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Original Research: COMMUNITY-ACQUIRED PNEUMONIA |

Midregional Proadrenomedullin as a Prognostic Tool in Community-Acquired Pneumonia

David T. Huang, MD, MPH; Derek C. Angus, MD, MPH, FCCP; John A. Kellum, MD; Nathan A. Pugh, BS; Lisa A. Weissfeld, PhD; Joachim Struck, PhD; Russell L. Delude, PhD; Matthew R. Rosengart, MD, MPH; Donald M. Yealy, MD
Author and Funding Information

Affiliations: From the Clinical Research, Investigation, and Systems Modeling of Acute Illness (CRISMA) Laboratory (Drs. Huang, Angus, Kellum, Weissfeld, Delude, Rosengart, and Yealy), the Departments of Critical Care Medicine (Drs. Huang, Angus, Kellum, Delude, and Rosengart), Emergency Medicine (Drs. Huang and Yealy), and Surgery (Dr. Rosengart), and the Department of Biostatistics (Mr. Pugh and Dr. Weissfeld), Graduate School of Public Health, University of Pittsburgh, Pittsburgh, PA; and the Research Department (Dr. Struck), BRAHMS AG, Biotechnology Centre, Hennigsdorf, Germany.

Correspondence to: David T. Huang, MD, MPH, University of Pittsburgh, Critical Care Medicine, 646B Scaife Hall, Pittsburgh, PA 15261; e-mail: huangdt@ccm.upmc.edu


Funding for this research was received from National Institute of General Medical Sciences grant No. R01 GM061992.

Reproduction of this article is prohibited without written permission from the American College of Chest Physicians (www.chestjournal.org/misc/reprints.xhtml).


© 2009 American College of Chest Physicians


Chest. 2009;136(3):823-831. doi:10.1378/chest.08-1981
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Background:  Midregional proadrenomedullin (MR-proADM) is a potential prognostic biomarker in patients with community-acquired pneumonia (CAP). Previous work has been hampered by sample size and illness spectrum limits. We sought to describe the pattern of MR-proADM in a broad CAP cohort, confirm its prognostic role, and compare its performance to procalcitonin, a novel biomarker of infection.

Methods:  We conducted a multicenter prospective cohort study in 28 community and teaching EDs. Patients with a clinical and radiographic diagnosis of CAP were enrolled. We stratified MR-proADM levels a priori into quartiles and quantified severity of illness using the pneumonia severity index (PSI); and confusion (abbreviated mental test score of ≤ 8), urea ≥ 7 mmol/L, respiratory rate ≥ 30 breaths/min, BP < 90 mm Hg systolic or < 60 mm Hg diastolic, age ≥ 65 years (CURB-65). The primary outcome was 30-day mortality.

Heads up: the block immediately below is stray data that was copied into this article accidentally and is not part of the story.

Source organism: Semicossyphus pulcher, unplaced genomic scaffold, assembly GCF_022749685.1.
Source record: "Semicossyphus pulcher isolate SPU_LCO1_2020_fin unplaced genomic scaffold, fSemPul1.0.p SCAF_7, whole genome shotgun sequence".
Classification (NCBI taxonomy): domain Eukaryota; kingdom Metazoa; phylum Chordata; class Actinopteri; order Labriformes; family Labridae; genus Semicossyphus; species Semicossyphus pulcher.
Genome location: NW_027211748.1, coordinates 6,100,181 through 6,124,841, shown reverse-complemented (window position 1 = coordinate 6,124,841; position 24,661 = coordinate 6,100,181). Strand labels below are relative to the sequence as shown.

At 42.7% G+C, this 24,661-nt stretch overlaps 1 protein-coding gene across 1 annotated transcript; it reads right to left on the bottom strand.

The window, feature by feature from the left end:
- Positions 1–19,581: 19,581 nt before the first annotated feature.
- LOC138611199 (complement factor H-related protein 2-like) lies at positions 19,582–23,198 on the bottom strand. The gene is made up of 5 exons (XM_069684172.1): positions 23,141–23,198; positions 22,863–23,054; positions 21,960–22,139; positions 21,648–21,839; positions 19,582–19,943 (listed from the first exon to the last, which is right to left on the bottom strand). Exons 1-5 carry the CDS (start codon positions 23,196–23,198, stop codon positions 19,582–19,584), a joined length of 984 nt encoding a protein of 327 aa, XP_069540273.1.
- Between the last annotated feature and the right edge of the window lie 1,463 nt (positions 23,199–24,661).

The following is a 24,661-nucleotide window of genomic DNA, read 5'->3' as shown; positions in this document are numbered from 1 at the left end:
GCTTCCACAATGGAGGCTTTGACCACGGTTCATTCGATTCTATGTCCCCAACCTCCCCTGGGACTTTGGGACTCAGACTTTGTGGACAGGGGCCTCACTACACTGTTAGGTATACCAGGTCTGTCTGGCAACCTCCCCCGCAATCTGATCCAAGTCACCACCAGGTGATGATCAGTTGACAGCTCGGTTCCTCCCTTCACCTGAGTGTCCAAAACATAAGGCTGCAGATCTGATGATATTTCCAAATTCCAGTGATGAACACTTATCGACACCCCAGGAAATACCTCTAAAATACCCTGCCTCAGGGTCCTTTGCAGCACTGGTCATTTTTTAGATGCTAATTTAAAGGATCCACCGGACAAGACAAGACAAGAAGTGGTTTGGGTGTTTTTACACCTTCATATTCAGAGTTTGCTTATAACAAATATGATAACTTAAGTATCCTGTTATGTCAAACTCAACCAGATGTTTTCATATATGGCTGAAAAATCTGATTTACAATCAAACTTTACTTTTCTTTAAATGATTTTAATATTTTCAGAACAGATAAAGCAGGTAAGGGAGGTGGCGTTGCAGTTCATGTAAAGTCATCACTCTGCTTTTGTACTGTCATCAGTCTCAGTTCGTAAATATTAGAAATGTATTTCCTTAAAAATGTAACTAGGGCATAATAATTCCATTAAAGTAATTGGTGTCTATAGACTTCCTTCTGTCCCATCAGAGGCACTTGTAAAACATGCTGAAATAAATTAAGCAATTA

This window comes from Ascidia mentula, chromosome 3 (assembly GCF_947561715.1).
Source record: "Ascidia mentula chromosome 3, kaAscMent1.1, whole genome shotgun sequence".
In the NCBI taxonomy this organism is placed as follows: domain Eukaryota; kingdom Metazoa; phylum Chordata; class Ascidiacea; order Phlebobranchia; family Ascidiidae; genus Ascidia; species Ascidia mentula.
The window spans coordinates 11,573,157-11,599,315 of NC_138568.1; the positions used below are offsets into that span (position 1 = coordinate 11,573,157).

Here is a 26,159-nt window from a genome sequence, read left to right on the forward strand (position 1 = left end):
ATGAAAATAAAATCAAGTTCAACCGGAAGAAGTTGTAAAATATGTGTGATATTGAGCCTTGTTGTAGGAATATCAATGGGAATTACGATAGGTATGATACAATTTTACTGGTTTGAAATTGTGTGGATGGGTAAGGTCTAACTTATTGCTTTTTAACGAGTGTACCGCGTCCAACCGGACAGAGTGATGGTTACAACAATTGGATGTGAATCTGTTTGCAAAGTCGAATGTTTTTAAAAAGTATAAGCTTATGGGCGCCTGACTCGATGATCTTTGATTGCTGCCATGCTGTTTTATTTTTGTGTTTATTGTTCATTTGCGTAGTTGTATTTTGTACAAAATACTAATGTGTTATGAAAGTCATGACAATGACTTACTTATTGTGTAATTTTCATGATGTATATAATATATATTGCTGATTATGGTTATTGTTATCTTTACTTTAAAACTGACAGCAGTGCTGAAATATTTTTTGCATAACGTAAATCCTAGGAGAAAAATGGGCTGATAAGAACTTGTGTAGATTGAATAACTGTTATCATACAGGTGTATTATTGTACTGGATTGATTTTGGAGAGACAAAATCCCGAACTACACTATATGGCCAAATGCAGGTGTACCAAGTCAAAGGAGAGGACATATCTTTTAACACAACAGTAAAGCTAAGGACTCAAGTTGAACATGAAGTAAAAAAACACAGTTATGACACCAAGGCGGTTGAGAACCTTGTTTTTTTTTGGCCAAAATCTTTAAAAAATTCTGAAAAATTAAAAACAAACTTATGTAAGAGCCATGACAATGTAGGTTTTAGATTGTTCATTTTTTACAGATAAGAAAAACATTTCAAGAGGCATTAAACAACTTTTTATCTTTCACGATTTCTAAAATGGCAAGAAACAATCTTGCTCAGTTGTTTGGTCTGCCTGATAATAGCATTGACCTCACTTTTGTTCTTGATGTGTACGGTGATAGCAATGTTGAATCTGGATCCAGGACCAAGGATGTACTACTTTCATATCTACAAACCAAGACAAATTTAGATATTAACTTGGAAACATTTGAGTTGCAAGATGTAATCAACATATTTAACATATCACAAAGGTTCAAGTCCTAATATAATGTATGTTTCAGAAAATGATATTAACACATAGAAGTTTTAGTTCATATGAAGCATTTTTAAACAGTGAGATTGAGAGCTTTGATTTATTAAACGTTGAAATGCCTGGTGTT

Results:  A total of 1,653 patients formed the study cohort. MR-proADM levels consistently rose with PSI class and 30-day mortality (p < 0.001). MR-proADM had a higher area under the curve for 30-day mortality than procalcitonin (0.76 vs 0.65, respectively; p < 0.001), but adding MR-proADM to the PSI in all subjects minimally improved performance. Among low-risk subjects (PSI classes I to III), mortality was low and did not differ by MR-proADM quartile. However, among high-risk subjects (PSI class IV/V; n = 546), subjects in the highest MR-proADM quartile (n = 232; 42%) had higher 30-day mortality than those in MR-proADM quartiles 1 to 3 (23% vs 9%, respectively; p < 0.0001). Similar results were seen with CURB-65. MR-proADM and procalcitonin levels were generally concordant; only 6% of PSI class IV/V subjects in the highest MR-proADM quartile had very low procalcitonin levels (< 0.1 ng/mL).

Conclusions:  In our multicenter CAP cohort, MR-proADM levels correlate with increasing severity of illness and death. High MR-proADM levels offer additional risk stratification in high-risk CAP patients, but otherwise MR-proADM levels do not alter PSI-based risk assessment in most CAP patients.

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